Friday August 12: London’s Fabric nightclub confirmed it would close over the weekend to help police and other agencies investigate two deaths that have occurred in the last nine weeks.
It now transpires that this closure will now be indefinite until Islington council meets to re-assess its licence and police continue their investigations into the two deaths. Both of which are 18 year old men and linked to suspected drug overdoses, occurred on June 25 and August 6.
“Officers felt the need to act due to concerns about the safety of those attending the club because of the supply of class A drugs in the venue and the recent deaths of two young men linked to the club,” the Metropolitan Police stated to the Islington Gazzette.
Fabric’s instant cooperation with the authorities is indicative of how seriously it takes this matter. Less than a year ago the venue successfully won a legal battle with Islington Council when they attempted to impose stringent checks that would invade the privacy of its patrons and harm the venue’s experience (which, it has to be noted, is reputed globally and has attracted thousands of tourists from all over the world every weekend). Anyone who has attended the venue in recent years will agree that their security and checking process is strict, fair and carried out at the highest professional level. It is clear they are prepared to work with authorities and the police in the same way to contest this recent licence suspension.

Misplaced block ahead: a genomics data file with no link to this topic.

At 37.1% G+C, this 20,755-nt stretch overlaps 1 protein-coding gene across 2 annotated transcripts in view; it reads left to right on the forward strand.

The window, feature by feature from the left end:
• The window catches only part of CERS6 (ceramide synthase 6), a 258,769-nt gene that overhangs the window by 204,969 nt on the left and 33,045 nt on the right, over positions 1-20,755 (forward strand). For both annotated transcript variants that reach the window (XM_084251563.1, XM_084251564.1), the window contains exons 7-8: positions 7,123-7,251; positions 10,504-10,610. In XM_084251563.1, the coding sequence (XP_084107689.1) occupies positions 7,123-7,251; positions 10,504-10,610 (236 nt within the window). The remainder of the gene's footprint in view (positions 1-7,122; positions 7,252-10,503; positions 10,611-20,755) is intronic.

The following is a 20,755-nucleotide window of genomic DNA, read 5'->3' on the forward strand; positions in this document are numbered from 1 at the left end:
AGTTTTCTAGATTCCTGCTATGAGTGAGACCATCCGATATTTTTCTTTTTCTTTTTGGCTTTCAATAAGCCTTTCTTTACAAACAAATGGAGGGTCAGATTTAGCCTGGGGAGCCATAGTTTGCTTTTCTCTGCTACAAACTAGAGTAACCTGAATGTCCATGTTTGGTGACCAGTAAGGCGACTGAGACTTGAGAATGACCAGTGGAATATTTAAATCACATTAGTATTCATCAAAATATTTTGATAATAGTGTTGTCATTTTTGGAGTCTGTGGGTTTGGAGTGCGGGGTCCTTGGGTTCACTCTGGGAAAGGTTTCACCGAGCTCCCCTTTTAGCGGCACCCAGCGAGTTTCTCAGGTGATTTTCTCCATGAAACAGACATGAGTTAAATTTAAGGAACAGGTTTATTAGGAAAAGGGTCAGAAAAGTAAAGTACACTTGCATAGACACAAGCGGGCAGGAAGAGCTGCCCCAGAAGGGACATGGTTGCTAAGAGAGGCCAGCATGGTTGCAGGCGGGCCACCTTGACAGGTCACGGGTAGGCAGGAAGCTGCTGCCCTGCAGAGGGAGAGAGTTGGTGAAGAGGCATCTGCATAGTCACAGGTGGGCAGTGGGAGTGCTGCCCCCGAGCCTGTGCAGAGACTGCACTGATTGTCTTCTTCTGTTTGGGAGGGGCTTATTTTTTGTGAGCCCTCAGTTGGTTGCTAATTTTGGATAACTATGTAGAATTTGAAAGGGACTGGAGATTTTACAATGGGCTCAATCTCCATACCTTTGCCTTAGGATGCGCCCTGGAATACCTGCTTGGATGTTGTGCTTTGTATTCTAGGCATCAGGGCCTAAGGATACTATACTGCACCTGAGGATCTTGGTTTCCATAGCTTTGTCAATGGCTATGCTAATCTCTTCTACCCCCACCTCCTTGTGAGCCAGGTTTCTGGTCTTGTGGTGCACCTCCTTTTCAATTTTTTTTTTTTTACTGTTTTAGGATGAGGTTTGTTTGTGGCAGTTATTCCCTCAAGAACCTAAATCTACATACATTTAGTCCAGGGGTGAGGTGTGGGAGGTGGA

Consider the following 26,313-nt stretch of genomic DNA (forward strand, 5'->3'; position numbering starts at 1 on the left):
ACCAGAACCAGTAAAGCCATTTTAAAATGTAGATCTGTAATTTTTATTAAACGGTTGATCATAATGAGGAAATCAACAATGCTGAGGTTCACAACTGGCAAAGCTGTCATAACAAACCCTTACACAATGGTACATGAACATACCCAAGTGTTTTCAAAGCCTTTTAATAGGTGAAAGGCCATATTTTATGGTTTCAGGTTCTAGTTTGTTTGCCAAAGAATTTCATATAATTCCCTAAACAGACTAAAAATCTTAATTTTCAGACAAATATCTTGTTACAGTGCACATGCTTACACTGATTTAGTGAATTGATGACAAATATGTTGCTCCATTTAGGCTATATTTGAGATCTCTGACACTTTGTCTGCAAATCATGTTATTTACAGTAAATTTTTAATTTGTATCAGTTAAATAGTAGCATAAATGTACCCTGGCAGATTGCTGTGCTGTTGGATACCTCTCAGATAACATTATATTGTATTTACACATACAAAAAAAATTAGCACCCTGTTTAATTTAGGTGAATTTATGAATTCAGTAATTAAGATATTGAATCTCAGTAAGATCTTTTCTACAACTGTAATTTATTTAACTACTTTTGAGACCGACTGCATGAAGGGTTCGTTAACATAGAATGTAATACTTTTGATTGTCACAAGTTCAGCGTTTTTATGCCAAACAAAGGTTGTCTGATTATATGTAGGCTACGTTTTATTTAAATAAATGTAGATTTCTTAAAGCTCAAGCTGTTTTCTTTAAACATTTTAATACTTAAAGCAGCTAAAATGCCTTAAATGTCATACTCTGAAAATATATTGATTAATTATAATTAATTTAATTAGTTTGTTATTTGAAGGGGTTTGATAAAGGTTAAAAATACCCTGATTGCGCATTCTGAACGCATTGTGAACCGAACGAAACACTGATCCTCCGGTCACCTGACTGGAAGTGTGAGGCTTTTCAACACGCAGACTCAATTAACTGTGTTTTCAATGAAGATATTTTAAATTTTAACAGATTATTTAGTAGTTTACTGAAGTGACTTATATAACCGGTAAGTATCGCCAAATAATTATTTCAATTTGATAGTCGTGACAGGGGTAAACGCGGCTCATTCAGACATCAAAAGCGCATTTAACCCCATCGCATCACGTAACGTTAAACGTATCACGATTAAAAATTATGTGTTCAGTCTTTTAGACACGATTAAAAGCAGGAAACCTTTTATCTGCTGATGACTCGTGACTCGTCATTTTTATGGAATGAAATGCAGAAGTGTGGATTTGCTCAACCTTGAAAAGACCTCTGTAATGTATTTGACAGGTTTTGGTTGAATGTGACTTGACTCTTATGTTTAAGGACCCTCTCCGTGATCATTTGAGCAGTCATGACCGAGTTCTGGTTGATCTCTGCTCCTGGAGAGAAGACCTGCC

Any drug-related death is tragic, our thoughts and love are with the families who have been affected in either of the events that have been associated with Fabric’s closure and any others that have happened this year.
MDMA has been in the headlines a lot in 2016 as ecstasy pills have become a lot stronger (up to five times in some instances) in recent times. However, the closure of a venue will not prevent any further deaths. It simply moves the problem along. Education and awareness are critical. We need to accept that drug taking happens and, rather than ignoring it or attempting to quash it, safe spaces and processes need to be approved and provided to test drugs without fear of retribution.
For further statistics on this need for progression, Mixmag’s recently launched campaign for safe and aware drug use is worth reading.
Fabric has been a progressive venue and bastion of innovative music since opening in 1999. Through its events and albums it has played a major role in electronic music and helped to create careers of some of our favourite artists. We’re hugely saddened by these recent events but have faith that the venue did, and will continue to do, everything in its capacity to ensure this doesn’t happen again. We hope Islington Council recognise this, too.
(Image: Wiki Commons)